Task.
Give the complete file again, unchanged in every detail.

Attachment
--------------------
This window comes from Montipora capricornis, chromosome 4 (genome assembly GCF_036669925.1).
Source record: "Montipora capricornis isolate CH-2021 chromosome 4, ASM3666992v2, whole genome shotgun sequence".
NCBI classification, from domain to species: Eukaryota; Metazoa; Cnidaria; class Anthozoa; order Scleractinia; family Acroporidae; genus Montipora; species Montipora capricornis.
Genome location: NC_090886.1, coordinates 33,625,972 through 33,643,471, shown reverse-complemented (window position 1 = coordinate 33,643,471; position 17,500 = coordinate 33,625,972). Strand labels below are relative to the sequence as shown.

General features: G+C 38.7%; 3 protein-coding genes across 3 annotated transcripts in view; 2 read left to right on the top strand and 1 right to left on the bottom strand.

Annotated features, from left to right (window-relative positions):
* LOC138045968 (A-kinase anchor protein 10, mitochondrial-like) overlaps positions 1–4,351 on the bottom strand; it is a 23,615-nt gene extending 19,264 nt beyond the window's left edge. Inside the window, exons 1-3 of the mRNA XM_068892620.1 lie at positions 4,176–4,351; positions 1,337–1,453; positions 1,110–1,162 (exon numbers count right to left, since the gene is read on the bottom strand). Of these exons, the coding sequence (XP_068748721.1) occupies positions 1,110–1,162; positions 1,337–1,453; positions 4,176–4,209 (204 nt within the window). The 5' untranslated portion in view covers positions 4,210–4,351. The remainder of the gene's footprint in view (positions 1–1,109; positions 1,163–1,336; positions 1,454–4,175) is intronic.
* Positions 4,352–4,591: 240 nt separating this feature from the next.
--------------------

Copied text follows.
This window comes from Montipora capricornis, chromosome 4 (genome assembly GCF_036669925.1).
Source record: "Montipora capricornis isolate CH-2021 chromosome 4, ASM3666992v2, whole genome shotgun sequence".
NCBI classification, from domain to species: Eukaryota; Metazoa; Cnidaria; class Anthozoa; order Scleractinia; family Acroporidae; genus Montipora; species Montipora capricornis.
Genome location: NC_090886.1, coordinates 33,625,972 through 33,643,471, shown reverse-complemented (window position 1 = coordinate 33,643,471; position 17,500 = coordinate 33,625,972). Strand labels below are relative to the sequence as shown.

General features: G+C 38.7%; 3 protein-coding genes across 3 annotated transcripts in view; 2 read left to right on the top strand and 1 right to left on the bottom strand.

Annotated features, from left to right (window-relative positions):
* LOC138045968 (A-kinase anchor protein 10, mitochondrial-like) overlaps positions 1–4,351 on the bottom strand; it is a 23,615-nt gene extending 19,264 nt beyond the window's left edge. Inside the window, exons 1-3 of the mRNA XM_068892620.1 lie at positions 4,176–4,351; positions 1,337–1,453; positions 1,110–1,162 (exon numbers count right to left, since the gene is read on the bottom strand). Of these exons, the coding sequence (XP_068748721.1) occupies positions 1,110–1,162; positions 1,337–1,453; positions 4,176–4,209 (204 nt within the window). The 5' untranslated portion in view covers positions 4,210–4,351. The remainder of the gene's footprint in view (positions 1–1,109; positions 1,163–1,336; positions 1,454–4,175) is intronic.
* Positions 4,352–4,591: 240 nt separating this feature from the next.